Immigration and Human Rights Law Review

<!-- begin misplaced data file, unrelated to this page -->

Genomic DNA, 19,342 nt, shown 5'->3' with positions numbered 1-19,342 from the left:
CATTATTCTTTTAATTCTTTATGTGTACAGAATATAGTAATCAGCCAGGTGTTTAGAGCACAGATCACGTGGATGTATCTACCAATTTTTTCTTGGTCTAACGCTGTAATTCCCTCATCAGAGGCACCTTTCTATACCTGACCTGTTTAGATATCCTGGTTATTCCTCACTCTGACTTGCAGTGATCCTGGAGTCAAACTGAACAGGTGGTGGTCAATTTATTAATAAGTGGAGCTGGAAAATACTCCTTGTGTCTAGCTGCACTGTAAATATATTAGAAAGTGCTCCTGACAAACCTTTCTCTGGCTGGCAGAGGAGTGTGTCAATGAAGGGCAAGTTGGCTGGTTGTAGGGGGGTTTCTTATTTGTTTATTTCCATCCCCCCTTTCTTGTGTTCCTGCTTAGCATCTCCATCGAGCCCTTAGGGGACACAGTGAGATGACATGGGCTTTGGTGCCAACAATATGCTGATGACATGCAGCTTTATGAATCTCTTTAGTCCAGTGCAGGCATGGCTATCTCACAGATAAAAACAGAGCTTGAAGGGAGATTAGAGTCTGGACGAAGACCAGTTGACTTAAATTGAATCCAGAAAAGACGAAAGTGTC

Hazing has claimed the lives of hundreds of victims and is inflicted upon thousands more each year. Governments worldwide have worked to create laws prohibiting hazing and punishing those who inflict abuse upon others. But they have not worked hard enough.This article explores the human rights violations normalized through the continued, widespread practice of hazing. It first dives into the history of hazing practices within the United States, Portugal, and Thailand, focusing on hazing occurring within universities and affiliated organizations. Next, through an examination of national and international laws, this article criticizes the lack of each respective government’s action to combat hazing practices and protect their citizens’ fundamental human rights. Finally, it further theorizes why there continues to be a lack of movement within countries to fully attack hazing through legislation and procedure and comments on possible solutions to the global issue of hazing.